TORONTO, Jan. 04, 2019 (GLOBE NEWSWIRE) -- The number of Canadian businesses "going under" financially jumped significantly in November compared to last year, according to a new report released by the Office of the Superintendent of Bankruptcy (OSB). Total business insolvencies (bankruptcies and proposals) in November 2018 were 8.9 per cent higher than in November 2017. This represents the largest year-to-year monthly increase since August 2016. The construction sector experienced the biggest surge (up 42.2%), followed by retail trade (up 31%). Regionally, Ontario had the biggest increase (up 41.4%).
“It’s an increasingly unforgiving business environment due to rising interest rates and economic uncertainties. We’ll likely see the number of business failures continue to rise and that will accelerate the increasing number of consumer filings,” says David Lewis, board member of the Canadian Association of Insolvency and Restructuring Professionals (CAIRP), the country’s national association of insolvency and restructuring professionals.
Last month, CAIRP revealed there was almost a ten per cent increase in the number of consumer insolvencies in October 2018 compared to October 2017. Continuing on this trend, the most recent data shows an increase of 5.1 per cent in November 2018 over the previous year. Regionally, Alberta had the greatest increase (20.9%) compared to November 2017, followed by New Brunswick (up 18.3%), Manitoba (up 16.7%), Saskatchewan (up 15.6%), Newfoundland (up 15.5%), Nova Scotia (up 6.8%), Ontario (up 5.6%), British Columbia (up 1%), Quebec (down 2.1%) and PEI (down 14.9%).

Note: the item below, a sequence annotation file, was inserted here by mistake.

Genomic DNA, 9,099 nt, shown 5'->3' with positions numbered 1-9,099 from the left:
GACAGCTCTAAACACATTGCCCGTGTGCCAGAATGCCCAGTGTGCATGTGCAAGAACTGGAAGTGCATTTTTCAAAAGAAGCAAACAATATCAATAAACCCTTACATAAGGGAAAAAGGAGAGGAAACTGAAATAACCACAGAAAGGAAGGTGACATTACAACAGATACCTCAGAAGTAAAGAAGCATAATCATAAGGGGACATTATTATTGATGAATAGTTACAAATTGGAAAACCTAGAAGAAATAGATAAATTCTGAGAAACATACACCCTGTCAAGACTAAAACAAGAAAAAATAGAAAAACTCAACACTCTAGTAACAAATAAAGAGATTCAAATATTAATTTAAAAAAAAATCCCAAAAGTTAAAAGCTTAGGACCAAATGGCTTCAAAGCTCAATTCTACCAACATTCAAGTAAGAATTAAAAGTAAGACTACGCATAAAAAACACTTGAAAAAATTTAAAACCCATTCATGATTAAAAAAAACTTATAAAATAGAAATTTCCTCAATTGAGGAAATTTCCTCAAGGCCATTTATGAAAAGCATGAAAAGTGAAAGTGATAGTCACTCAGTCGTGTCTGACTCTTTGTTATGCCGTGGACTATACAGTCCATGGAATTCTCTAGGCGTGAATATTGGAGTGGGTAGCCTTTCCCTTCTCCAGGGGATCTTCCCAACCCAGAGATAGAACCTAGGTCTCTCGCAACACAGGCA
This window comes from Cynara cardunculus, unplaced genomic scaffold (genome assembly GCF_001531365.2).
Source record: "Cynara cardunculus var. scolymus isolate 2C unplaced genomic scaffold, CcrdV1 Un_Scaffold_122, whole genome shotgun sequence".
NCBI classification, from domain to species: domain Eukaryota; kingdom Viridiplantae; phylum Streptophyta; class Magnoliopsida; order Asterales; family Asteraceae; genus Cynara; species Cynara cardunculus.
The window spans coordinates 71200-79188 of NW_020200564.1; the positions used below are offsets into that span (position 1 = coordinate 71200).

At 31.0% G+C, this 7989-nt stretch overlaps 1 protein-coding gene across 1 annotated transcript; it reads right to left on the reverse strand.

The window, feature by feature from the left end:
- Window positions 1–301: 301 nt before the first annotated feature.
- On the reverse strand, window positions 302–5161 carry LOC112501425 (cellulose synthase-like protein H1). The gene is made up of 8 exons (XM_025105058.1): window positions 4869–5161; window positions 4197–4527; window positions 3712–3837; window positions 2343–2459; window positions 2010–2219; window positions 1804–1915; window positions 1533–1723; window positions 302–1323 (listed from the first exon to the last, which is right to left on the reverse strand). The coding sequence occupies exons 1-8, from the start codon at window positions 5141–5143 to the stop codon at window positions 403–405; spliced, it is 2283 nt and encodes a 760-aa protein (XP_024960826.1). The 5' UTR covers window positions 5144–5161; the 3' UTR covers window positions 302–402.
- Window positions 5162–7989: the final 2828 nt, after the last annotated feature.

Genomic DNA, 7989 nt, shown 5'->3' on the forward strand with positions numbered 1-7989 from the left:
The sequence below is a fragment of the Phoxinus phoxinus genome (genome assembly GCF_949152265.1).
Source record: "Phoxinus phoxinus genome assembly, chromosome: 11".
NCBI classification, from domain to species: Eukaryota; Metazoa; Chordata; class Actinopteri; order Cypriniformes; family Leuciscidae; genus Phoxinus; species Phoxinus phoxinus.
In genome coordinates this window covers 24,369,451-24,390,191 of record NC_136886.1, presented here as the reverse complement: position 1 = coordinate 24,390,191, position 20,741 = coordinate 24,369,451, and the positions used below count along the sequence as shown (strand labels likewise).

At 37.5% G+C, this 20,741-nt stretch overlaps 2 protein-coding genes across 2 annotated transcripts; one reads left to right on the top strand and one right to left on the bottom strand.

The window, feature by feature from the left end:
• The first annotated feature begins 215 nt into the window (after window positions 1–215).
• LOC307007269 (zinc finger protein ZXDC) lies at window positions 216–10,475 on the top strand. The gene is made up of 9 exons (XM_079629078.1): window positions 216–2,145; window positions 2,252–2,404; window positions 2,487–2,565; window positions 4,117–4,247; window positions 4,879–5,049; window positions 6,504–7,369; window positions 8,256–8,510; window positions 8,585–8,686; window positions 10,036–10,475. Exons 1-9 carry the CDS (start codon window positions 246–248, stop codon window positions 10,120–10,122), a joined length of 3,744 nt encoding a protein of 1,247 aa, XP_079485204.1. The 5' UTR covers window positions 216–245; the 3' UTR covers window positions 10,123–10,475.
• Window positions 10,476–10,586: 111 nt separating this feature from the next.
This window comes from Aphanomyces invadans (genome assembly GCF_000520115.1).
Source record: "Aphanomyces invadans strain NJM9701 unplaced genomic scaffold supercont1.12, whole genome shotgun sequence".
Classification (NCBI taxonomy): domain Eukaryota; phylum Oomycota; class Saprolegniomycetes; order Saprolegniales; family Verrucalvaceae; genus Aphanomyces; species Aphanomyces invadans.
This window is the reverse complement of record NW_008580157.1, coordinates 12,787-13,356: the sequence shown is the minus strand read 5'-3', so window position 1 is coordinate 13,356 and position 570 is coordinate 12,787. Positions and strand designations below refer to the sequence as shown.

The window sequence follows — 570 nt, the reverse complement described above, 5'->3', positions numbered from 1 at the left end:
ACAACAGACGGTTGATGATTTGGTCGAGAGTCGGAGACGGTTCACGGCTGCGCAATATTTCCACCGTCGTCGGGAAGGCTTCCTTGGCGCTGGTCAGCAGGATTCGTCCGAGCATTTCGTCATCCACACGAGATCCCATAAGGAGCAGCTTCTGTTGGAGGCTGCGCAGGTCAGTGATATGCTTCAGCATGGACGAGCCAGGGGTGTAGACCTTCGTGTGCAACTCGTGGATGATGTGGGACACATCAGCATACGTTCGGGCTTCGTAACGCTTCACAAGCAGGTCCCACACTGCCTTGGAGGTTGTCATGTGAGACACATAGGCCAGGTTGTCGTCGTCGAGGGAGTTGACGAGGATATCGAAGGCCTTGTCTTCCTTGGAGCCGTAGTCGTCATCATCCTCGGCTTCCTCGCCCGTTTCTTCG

“Personal insolvency growth continues as a result of consumer credit stress. With rising interest rates compounded by increased consumer spending, individuals and families are struggling with overwhelming debt and increasing debt carrying costs,” says Chantal Gingras, Chair of CAIRP which represents nearly 1,500 trustees and associates across the country.
Canadians owed $1.78 in credit market debt, which includes consumer credit and mortgage and non-mortgage loans, for every dollar of household disposable income in the third quarter. That was up from $1.77 in the second quarter.
“The lights are flashing red and have been for some time but Canadian households still aren’t lightening their debt load. It’s concerning,” says Gingras.
She adds that only a small portion of people seek professional help at the onset of debt trouble. Many continue to take on more debt in an attempt to make ends meet.
“The longer they wait, the worse the situation. The first step for anyone struggling is to get a clear picture of their debts and to devise a plan. Doing this on your own can be challenging, so it is important to seek advice from a professional,” she says.
Licensed Insolvency Trustees are the only professionals licensed by the federal government to deal with consumer and business debt restructuring.
The Canadian Association of Insolvency and Restructuring Professionals (CAIRP) is the national professional organization representing more than 980 members working in the insolvency system, as well as over 500 articling, life and corporate associates.
Angela Joyce, Media Relations